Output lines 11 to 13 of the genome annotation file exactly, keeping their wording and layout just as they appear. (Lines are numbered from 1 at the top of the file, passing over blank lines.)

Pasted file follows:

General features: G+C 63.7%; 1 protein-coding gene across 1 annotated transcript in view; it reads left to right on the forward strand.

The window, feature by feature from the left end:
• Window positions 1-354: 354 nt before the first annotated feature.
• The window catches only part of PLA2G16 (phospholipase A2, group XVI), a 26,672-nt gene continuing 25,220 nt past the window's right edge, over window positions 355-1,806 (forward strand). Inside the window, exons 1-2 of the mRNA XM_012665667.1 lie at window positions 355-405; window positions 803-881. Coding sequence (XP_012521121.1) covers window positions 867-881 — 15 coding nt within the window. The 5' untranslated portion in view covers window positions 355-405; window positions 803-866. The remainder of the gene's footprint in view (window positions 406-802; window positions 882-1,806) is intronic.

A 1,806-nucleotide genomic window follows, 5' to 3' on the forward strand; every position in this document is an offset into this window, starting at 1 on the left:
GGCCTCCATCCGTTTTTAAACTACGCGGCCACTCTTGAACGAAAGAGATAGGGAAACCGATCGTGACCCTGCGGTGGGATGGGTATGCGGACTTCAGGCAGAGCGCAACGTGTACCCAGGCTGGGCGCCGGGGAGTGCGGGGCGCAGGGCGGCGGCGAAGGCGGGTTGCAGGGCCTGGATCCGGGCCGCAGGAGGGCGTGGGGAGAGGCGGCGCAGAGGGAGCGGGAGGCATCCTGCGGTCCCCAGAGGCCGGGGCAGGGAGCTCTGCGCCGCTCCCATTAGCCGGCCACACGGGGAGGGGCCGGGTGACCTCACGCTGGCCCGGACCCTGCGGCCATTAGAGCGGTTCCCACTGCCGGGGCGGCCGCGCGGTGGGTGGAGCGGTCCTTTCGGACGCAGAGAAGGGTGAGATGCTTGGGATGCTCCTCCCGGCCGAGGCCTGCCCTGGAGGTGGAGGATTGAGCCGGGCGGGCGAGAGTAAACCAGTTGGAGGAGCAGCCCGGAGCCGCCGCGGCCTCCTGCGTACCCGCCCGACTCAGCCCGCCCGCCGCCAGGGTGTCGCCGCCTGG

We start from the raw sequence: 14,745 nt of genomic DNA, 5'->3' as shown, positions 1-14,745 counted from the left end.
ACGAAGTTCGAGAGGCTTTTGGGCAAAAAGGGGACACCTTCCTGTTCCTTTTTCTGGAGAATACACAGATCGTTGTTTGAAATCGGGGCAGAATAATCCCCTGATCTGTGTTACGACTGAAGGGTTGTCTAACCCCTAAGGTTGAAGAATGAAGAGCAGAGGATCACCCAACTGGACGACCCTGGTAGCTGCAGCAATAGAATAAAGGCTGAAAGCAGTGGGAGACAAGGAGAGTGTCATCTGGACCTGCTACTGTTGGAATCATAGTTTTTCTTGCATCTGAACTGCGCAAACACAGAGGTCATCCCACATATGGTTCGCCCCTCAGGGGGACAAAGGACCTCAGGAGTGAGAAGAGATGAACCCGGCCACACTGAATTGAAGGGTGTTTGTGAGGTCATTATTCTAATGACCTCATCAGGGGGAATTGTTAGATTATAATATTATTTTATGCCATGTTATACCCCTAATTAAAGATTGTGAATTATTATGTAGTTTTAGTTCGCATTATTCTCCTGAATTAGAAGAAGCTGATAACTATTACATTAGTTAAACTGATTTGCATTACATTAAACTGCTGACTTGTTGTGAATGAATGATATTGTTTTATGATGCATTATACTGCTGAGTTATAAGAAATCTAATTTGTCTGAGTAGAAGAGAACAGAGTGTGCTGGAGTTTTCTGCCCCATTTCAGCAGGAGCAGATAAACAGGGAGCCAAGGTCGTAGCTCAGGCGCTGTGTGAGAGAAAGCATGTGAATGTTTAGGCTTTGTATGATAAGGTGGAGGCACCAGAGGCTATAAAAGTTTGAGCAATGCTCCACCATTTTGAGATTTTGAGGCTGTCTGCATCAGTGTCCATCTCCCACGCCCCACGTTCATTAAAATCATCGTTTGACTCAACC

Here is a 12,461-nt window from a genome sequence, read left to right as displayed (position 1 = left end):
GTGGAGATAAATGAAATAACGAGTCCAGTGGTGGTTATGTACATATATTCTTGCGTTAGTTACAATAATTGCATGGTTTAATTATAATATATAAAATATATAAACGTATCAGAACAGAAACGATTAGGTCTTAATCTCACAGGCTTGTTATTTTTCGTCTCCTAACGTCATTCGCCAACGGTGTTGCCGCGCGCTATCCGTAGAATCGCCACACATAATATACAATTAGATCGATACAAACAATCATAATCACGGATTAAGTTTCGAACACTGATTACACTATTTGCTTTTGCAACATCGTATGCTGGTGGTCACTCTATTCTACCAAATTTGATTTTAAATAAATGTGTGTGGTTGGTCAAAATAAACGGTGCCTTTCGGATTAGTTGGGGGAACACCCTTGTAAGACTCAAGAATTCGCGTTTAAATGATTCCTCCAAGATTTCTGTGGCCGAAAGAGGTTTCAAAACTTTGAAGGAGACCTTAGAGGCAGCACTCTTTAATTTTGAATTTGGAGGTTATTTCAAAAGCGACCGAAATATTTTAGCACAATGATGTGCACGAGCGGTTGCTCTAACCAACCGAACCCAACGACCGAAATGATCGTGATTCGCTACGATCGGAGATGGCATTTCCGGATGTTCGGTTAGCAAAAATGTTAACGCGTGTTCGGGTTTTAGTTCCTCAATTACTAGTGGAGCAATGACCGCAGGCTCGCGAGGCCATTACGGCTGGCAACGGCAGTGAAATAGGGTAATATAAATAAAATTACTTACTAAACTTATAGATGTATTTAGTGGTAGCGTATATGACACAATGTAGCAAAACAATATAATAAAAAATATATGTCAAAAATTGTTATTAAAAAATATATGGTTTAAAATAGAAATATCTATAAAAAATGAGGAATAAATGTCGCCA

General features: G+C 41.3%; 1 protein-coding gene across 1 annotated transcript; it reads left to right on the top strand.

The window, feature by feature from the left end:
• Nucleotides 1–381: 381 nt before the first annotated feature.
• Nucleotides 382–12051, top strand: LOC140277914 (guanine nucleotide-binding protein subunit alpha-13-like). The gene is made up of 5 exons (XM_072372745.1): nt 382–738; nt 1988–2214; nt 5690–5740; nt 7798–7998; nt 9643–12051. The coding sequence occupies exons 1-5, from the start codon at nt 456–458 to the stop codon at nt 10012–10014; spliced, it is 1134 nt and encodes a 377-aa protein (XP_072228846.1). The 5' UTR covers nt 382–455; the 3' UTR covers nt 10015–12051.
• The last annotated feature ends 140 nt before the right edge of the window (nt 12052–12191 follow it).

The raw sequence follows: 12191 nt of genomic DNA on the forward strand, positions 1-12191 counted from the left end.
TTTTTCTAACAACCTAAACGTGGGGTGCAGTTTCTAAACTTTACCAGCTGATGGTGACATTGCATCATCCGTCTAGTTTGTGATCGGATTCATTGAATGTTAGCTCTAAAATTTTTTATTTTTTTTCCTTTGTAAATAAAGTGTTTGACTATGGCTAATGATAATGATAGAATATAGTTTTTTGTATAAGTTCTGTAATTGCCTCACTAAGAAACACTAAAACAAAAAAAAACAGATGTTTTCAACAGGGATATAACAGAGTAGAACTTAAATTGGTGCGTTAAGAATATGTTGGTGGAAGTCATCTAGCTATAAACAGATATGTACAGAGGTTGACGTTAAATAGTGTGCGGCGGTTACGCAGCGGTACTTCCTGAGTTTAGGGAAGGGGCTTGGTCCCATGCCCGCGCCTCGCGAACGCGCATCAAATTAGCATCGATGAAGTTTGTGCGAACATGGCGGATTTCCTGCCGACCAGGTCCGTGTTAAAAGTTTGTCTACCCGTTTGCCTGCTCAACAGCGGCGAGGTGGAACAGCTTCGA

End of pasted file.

General features: G+C 41.3%; 1 protein-coding gene across 1 annotated transcript; it reads left to right on the top strand.

The window, feature by feature from the left end:
• Nucleotides 1–381: 381 nt before the first annotated feature.